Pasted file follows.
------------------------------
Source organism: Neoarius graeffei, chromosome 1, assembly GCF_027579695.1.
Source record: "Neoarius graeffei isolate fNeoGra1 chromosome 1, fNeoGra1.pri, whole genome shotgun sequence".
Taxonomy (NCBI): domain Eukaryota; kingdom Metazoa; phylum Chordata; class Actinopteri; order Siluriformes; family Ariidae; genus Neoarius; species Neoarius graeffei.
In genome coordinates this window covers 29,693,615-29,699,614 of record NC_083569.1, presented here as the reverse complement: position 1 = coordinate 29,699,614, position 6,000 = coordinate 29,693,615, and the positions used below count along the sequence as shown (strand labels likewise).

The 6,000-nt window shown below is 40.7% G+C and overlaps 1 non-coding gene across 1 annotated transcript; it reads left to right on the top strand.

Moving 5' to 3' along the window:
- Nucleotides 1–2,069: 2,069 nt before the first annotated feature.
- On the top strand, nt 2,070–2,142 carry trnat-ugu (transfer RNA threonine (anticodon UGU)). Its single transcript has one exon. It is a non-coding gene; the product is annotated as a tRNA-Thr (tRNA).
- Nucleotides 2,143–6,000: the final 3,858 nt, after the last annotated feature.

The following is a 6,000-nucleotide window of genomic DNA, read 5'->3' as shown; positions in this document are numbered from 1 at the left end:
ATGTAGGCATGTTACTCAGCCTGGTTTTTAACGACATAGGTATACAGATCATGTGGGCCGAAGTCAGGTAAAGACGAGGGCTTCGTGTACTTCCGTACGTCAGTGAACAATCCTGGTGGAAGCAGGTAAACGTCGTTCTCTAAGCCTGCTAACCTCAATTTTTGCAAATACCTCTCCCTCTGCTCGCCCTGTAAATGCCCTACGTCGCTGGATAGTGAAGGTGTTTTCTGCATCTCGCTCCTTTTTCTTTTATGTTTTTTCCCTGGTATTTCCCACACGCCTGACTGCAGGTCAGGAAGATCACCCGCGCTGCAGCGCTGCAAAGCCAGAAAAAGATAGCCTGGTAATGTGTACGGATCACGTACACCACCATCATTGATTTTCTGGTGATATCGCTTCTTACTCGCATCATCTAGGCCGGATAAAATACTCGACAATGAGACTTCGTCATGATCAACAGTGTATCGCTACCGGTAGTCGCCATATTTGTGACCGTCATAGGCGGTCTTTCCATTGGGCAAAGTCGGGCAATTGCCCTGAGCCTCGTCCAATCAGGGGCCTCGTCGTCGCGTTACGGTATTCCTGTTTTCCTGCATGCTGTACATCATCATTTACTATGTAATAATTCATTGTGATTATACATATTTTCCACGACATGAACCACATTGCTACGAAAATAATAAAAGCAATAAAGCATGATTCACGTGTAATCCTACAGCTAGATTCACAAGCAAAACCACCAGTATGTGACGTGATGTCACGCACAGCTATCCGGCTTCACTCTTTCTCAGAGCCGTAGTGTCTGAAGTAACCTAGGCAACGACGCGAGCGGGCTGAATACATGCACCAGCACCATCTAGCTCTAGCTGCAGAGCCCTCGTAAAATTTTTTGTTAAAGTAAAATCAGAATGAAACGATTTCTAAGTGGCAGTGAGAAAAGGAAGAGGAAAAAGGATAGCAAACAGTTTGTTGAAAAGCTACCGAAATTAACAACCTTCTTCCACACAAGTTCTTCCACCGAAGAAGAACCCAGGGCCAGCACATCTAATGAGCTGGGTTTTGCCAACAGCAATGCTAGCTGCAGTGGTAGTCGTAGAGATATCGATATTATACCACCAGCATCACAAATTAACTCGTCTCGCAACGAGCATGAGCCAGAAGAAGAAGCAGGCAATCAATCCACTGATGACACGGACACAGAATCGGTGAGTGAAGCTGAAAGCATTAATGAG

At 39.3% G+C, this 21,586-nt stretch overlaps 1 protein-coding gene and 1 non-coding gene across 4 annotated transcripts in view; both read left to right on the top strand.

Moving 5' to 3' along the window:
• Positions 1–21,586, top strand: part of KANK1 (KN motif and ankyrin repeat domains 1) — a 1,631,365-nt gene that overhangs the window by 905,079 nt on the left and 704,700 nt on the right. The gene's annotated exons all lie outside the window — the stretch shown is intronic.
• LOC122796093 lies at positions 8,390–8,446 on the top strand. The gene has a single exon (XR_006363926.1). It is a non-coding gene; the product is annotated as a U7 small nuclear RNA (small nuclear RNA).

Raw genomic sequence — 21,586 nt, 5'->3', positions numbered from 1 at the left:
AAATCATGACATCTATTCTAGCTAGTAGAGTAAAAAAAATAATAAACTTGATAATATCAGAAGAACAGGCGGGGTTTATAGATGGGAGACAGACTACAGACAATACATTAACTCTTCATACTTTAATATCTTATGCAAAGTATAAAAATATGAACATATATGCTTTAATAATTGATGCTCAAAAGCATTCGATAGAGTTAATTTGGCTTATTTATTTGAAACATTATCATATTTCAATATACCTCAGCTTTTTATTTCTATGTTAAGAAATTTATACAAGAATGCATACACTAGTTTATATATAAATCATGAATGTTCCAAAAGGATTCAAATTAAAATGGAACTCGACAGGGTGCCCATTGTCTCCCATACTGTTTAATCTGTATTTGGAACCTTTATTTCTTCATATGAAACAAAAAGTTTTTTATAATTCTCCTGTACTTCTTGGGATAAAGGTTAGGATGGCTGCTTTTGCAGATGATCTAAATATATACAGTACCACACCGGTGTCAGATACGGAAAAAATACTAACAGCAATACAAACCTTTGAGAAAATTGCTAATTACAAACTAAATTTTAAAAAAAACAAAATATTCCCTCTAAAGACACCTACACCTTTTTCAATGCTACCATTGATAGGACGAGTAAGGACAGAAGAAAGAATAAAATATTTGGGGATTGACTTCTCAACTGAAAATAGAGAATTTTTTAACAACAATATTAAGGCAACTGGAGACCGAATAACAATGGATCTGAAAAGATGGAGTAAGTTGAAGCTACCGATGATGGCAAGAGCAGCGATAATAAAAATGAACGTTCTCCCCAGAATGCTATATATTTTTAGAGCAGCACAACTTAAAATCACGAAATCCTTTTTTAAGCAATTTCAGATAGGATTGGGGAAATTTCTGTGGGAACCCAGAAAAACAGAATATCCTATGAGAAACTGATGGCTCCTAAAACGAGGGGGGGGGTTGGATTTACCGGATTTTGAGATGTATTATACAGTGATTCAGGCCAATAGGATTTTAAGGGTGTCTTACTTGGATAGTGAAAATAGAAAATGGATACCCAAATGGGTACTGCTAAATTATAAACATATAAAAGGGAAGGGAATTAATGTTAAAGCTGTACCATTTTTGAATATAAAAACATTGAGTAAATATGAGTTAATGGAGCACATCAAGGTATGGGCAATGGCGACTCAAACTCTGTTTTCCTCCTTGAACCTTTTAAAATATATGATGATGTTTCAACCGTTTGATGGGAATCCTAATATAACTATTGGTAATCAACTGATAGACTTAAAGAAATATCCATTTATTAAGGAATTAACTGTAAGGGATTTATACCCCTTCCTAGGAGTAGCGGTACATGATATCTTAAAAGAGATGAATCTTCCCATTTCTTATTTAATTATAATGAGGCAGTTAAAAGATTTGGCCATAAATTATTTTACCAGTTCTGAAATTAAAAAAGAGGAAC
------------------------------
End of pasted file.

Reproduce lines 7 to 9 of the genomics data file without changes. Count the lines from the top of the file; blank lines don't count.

- Nucleotides 1–2,069: 2,069 nt before the first annotated feature.
- On the top strand, nt 2,070–2,142 carry trnat-ugu (transfer RNA threonine (anticodon UGU)). Its single transcript has one exon. It is a non-coding gene; the product is annotated as a tRNA-Thr (tRNA).
- Nucleotides 2,143–6,000: the final 3,858 nt, after the last annotated feature.